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01.12.2018 | Review article | Ausgabe 1/2018 Open Access

The Journal of Headache and Pain 1/2018

PACAP and its receptors in cranial arteries and mast cells

The Journal of Headache and Pain > Ausgabe 1/2018
Inger Jansen-Olesen, Sara Hougaard Pedersen



In migraineurs pituitary adenylate cyclase activating peptide1–38 (PACAP1–38) is a potent migraine provoking substance and the accompanying long lasting flushing suggests degranulation of mast cells. Infusion of the closely related vasoactive intestinal peptide (VIP) either induces headache or flushing. This implicates the pituitary adenylate cyclase activating peptide type I receptor (PAC1) to be involved in the pathophysiology of PACAP1–38 provoked headaches. Here we review studies characterizing the effects of mainly PACAP but also of VIP on cerebral and meningeal arteries and mast cells.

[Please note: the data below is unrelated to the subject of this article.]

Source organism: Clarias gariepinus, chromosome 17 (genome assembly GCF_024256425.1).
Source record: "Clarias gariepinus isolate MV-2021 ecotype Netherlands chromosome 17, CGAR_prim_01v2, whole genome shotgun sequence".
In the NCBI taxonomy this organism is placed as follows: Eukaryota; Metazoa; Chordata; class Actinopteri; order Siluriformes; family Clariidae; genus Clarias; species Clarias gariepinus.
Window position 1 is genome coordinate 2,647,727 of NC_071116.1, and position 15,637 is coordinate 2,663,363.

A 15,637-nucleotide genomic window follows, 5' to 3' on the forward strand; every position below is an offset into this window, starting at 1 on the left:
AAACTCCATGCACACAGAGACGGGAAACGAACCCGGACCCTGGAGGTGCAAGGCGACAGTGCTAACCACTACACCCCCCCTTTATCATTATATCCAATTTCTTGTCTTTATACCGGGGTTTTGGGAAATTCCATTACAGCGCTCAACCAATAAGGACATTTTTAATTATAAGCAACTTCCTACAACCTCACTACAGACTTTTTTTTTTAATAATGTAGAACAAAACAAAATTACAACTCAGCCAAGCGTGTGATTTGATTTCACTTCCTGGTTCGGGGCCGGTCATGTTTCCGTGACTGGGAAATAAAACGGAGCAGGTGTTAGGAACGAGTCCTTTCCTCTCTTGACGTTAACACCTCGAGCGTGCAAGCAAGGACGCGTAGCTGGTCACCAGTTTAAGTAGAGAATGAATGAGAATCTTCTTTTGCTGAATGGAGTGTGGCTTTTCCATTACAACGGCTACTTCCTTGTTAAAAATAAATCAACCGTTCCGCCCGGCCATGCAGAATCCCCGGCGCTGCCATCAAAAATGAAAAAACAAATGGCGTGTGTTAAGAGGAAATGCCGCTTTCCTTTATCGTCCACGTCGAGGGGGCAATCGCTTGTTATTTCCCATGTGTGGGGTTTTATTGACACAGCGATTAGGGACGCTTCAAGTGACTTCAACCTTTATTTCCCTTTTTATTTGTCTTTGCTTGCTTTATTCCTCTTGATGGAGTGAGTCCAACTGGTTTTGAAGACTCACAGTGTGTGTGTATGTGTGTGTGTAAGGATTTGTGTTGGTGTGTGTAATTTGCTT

PACAP1–38, PACAP1–27 and VIP dilate cerebral and meningeal arteries from several species including man. In rat cerebral and meningeal arteries the dilation seems to be mediated preferably via vasoactive intestinal peptide receptor type 1 (VPAC1) receptors while, in human, middle meningeal artery dilation induced via vasoactive intestinal peptide receptor type 2 (VPAC2) receptors cannot be ruled out. PACAP1–38 is a strong degranulator of peritoneal and dural mast cells while PACAP1–27 and VIP only have weak effects. More detailed characterization studies suggest that mast cell degranulation is not mediated via the known receptors for PACAP1–38 but rather via a still unknown receptor coupled to phospholipase C.


It is suggested that PACAP1–38 might induce migraine via degranulation of dural mast cells via a yet unknown receptor.
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